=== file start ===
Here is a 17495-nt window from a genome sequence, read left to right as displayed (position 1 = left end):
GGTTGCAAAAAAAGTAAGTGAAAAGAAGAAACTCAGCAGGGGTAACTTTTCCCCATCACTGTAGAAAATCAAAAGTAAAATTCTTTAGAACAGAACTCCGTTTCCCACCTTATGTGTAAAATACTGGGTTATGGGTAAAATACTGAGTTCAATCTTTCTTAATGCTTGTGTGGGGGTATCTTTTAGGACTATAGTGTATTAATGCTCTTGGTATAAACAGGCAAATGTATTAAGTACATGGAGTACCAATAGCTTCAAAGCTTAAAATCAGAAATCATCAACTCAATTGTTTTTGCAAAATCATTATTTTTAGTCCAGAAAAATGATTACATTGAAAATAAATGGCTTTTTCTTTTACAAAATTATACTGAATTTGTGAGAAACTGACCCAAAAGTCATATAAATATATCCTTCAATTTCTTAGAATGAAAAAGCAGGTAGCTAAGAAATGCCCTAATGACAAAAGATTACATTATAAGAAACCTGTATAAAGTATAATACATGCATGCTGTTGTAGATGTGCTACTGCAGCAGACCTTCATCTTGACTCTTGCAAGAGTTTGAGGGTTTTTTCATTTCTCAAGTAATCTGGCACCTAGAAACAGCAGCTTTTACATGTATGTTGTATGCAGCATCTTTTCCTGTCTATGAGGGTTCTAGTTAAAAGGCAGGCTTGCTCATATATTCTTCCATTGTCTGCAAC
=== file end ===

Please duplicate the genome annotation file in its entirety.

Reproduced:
Here is a 17495-nt window from a genome sequence, read left to right as displayed (position 1 = left end):
GGTTGCAAAAAAAGTAAGTGAAAAGAAGAAACTCAGCAGGGGTAACTTTTCCCCATCACTGTAGAAAATCAAAAGTAAAATTCTTTAGAACAGAACTCCGTTTCCCACCTTATGTGTAAAATACTGGGTTATGGGTAAAATACTGAGTTCAATCTTTCTTAATGCTTGTGTGGGGGTATCTTTTAGGACTATAGTGTATTAATGCTCTTGGTATAAACAGGCAAATGTATTAAGTACATGGAGTACCAATAGCTTCAAAGCTTAAAATCAGAAATCATCAACTCAATTGTTTTTGCAAAATCATTATTTTTAGTCCAGAAAAATGATTACATTGAAAATAAATGGCTTTTTCTTTTACAAAATTATACTGAATTTGTGAGAAACTGACCCAAAAGTCATATAAATATATCCTTCAATTTCTTAGAATGAAAAAGCAGGTAGCTAAGAAATGCCCTAATGACAAAAGATTACATTATAAGAAACCTGTATAAAGTATAATACATGCATGCTGTTGTAGATGTGCTACTGCAGCAGACCTTCATCTTGACTCTTGCAAGAGTTTGAGGGTTTTTTCATTTCTCAAGTAATCTGGCACCTAGAAACAGCAGCTTTTACATGTATGTTGTATGCAGCATCTTTTCCTGTCTATGAGGGTTCTAGTTAAAAGGCAGGCTTGCTCATATATTCTTCCATTGTCTGCAAC